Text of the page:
Background: Peripherally inserted central catheters (PICCs) are increasingly used in the care of hospitalized patients. While major complications such as venous thromboembolism and central line-associated bloodstream infection related to PICCs have been well reported, comparatively less attention has been given to minor complications such as occlusion associated with PICCs. This knowledge gap is important because PICC occlusion is associated with substantial consequences to patients, including delays in drug delivery, need for tPA, and, if irreversible, device exchange or removal. Therefore, we conducted a systematic review and meta-analysis to examine the risk of occlusion in patients who received PICCs vs. other non-PICC devices including peripheral and central venous catheters (CVCs).
Methods: We followed PRISMA guidelines and searched for eligible, full-length, peer-reviewed studies in the following databases: Medline via Ovid (1950-present), Embase (1946-present), Cochrane CENTRAL (1948-present), CINAHL (1960-present), and Web of Science via Scopus. Two authors independently reviewed and abstracted studies if they: (a) included adults that received PICCs; (b) compared PICCs to non-PICC devices (e.g., peripheral IVs, tunneled catheters or ports); and (c) reported on outcomes of interest including occlusion. Risk of bias was assessed using the Newcastle Ottawa Scale and the Cochrane Risk of Bias Assessment Tool independently and in duplicate by two authors. Odds ratios for risk of occlusion with PICCs vs. non-PICC devices were generated using Der-Simonian Laird random effects meta-analysis. Between-study heterogeneity was assessed by I2 and Cochrane’s Q statistic.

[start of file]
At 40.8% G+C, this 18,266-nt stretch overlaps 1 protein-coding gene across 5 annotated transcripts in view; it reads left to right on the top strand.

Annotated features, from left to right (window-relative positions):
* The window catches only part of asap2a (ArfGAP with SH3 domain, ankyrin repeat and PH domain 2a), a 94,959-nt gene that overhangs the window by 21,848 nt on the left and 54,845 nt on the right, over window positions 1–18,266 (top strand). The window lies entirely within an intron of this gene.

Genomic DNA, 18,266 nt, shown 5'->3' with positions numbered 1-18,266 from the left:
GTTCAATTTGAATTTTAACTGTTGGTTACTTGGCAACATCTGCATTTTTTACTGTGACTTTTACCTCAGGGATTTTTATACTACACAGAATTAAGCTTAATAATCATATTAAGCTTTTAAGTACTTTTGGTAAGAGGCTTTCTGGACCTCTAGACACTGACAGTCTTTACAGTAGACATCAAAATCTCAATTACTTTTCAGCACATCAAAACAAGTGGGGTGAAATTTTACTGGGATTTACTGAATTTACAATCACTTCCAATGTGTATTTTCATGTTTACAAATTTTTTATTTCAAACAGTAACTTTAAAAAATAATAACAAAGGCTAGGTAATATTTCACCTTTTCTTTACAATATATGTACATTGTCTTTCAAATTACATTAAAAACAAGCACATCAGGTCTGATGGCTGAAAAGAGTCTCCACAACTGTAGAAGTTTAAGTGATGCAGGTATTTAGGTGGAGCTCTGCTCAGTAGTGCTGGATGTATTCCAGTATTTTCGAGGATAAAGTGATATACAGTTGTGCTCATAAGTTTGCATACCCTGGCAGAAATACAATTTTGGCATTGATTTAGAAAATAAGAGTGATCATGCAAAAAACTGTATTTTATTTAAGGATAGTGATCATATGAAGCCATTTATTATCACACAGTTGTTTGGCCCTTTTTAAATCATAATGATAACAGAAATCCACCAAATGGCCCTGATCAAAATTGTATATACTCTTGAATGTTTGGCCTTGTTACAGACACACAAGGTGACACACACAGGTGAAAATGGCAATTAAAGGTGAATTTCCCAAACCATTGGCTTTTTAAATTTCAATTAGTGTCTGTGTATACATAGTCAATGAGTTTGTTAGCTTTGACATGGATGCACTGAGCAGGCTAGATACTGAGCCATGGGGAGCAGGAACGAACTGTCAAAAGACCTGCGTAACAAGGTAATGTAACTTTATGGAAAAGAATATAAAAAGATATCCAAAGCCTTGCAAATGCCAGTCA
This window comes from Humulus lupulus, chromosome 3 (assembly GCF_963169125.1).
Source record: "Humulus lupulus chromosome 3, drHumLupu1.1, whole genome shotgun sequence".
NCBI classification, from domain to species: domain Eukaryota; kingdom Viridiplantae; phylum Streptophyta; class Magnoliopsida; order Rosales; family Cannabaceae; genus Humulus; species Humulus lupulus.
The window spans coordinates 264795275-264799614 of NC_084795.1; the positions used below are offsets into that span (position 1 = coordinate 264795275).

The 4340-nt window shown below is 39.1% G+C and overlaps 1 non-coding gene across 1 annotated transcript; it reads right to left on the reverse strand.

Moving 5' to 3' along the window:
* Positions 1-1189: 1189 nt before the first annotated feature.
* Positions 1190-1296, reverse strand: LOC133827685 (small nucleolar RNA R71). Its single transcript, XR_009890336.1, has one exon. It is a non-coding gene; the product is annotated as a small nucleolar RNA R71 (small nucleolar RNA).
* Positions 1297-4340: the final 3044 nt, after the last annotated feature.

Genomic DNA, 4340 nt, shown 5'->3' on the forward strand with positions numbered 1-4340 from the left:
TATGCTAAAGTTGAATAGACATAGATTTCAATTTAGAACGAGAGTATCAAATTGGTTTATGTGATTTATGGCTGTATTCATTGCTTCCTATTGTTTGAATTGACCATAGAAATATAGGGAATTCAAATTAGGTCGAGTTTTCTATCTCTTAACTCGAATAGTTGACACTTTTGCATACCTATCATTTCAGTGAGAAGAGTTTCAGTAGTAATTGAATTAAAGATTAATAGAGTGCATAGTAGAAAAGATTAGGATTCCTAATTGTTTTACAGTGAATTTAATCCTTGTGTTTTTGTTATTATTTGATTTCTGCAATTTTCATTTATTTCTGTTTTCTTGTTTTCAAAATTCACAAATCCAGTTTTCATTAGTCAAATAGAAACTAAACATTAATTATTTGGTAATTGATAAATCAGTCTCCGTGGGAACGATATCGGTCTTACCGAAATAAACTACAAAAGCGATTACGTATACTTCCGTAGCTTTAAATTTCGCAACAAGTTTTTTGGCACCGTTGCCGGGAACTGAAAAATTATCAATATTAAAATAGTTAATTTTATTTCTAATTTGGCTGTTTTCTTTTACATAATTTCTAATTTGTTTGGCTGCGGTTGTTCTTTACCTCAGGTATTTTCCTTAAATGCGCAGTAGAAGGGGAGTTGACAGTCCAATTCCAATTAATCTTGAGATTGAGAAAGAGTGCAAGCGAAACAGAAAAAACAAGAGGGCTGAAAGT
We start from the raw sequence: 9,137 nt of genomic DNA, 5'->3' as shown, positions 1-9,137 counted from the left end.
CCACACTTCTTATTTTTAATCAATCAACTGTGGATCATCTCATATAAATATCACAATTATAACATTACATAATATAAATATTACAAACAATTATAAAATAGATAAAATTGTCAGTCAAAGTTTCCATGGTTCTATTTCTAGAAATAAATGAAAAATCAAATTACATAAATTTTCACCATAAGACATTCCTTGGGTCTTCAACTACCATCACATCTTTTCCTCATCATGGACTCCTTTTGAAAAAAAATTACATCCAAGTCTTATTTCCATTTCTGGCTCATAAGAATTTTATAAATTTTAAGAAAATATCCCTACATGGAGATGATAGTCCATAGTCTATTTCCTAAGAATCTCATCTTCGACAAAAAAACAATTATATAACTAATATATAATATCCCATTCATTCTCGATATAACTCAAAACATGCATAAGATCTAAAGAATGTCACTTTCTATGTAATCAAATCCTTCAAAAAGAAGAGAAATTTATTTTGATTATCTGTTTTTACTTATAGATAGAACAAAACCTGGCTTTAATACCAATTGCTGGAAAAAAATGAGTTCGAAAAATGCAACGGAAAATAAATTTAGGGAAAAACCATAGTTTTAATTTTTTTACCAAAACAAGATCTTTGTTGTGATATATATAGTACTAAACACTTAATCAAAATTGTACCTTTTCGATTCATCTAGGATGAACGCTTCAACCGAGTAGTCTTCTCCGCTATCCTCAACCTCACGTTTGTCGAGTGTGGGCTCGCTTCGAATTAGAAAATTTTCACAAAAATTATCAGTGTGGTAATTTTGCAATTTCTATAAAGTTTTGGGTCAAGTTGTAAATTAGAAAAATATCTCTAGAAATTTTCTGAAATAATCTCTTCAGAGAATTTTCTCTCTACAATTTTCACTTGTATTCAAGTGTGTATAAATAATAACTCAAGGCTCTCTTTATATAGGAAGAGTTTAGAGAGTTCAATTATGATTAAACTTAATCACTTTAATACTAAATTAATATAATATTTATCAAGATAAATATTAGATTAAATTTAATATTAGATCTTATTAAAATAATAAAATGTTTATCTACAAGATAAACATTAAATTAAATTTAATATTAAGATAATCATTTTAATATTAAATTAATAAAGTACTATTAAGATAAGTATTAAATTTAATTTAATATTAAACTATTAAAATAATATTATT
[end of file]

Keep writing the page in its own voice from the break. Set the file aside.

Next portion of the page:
Results: A total of 8 studies met inclusion criteria. Included studies originated from various regions including the United States, United Kingdom, Japan, and China. With respect to study design, 3 studies were prospective cohort studies, 3 retrospective cohort studies and 2 randomized trials. The sample size of included studies varied from 40 patients to 328 patients. PICCs and non-PICC devices were most often inserted in cancer patients for chemotherapy (6 studies). The incidence of PICC occlusion across studies ranged from 2% to 20%. PICCs were compared to various devices: Three studies compared ports to PICCs, 2 compared peripheral devices (midline and peripheral IVs) to PICCs, 2 compared tunneled CVCs to PICCs and 1 compared non-tunneled central venous catheters to PICCs. Pooled results revealed that PICCs were associated with nearly 7-fold greater risk of occlusion compared to non-PICC CVCs (OR=6.77, 95% CI=1.62-28.77, I2=66.9%, p=0.006). Rates of PICC occlusion were greatest in studies that compared ports to PICCs. Results remained robust to analyses based upon region and study quality. Heterogeneity in pooled analyses was resolved by comparator.
Conclusion: Compared to non-PICC devices, PICCs are associated with higher rates of occlusion. Appropriate care and maintenance of PICCs, including close attention to flushing are needed to ensure the safety of these devices.